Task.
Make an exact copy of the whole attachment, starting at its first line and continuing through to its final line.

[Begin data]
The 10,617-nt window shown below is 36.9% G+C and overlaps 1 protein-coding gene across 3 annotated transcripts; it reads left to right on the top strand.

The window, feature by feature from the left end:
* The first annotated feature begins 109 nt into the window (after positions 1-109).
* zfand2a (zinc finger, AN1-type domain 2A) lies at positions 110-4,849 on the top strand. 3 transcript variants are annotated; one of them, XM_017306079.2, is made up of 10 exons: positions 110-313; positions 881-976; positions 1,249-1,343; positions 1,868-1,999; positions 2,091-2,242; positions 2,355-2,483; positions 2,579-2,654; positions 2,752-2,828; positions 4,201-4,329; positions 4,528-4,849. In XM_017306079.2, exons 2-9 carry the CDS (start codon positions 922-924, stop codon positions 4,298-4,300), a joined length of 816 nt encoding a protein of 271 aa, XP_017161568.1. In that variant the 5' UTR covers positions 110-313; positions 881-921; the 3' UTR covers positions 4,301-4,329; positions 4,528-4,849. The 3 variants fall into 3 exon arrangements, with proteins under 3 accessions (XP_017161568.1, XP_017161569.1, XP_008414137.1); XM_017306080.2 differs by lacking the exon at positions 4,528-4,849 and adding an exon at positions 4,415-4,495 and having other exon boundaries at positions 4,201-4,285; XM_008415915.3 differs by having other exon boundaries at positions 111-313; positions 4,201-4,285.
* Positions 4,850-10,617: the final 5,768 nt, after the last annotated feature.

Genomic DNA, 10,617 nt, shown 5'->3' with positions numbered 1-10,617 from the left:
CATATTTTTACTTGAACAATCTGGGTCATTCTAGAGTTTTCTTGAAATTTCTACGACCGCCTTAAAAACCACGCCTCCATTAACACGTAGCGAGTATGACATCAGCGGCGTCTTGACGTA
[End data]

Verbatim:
The 10,617-nt window shown below is 36.9% G+C and overlaps 1 protein-coding gene across 3 annotated transcripts; it reads left to right on the top strand.

The window, feature by feature from the left end:
* The first annotated feature begins 109 nt into the window (after positions 1-109).
* zfand2a (zinc finger, AN1-type domain 2A) lies at positions 110-4,849 on the top strand. 3 transcript variants are annotated; one of them, XM_017306079.2, is made up of 10 exons: positions 110-313; positions 881-976; positions 1,249-1,343; positions 1,868-1,999; positions 2,091-2,242; positions 2,355-2,483; positions 2,579-2,654; positions 2,752-2,828; positions 4,201-4,329; positions 4,528-4,849. In XM_017306079.2, exons 2-9 carry the CDS (start codon positions 922-924, stop codon positions 4,298-4,300), a joined length of 816 nt encoding a protein of 271 aa, XP_017161568.1. In that variant the 5' UTR covers positions 110-313; positions 881-921; the 3' UTR covers positions 4,301-4,329; positions 4,528-4,849. The 3 variants fall into 3 exon arrangements, with proteins under 3 accessions (XP_017161568.1, XP_017161569.1, XP_008414137.1); XM_017306080.2 differs by lacking the exon at positions 4,528-4,849 and adding an exon at positions 4,415-4,495 and having other exon boundaries at positions 4,201-4,285; XM_008415915.3 differs by having other exon boundaries at positions 111-313; positions 4,201-4,285.
* Positions 4,850-10,617: the final 5,768 nt, after the last annotated feature.

Genomic DNA, 10,617 nt, shown 5'->3' with positions numbered 1-10,617 from the left:
CATATTTTTACTTGAACAATCTGGGTCATTCTAGAGTTTTCTTGAAATTTCTACGACCGCCTTAAAAACCACGCCTCCATTAACACGTAGCGAGTATGACATCAGCGGCGTCTTGACGTA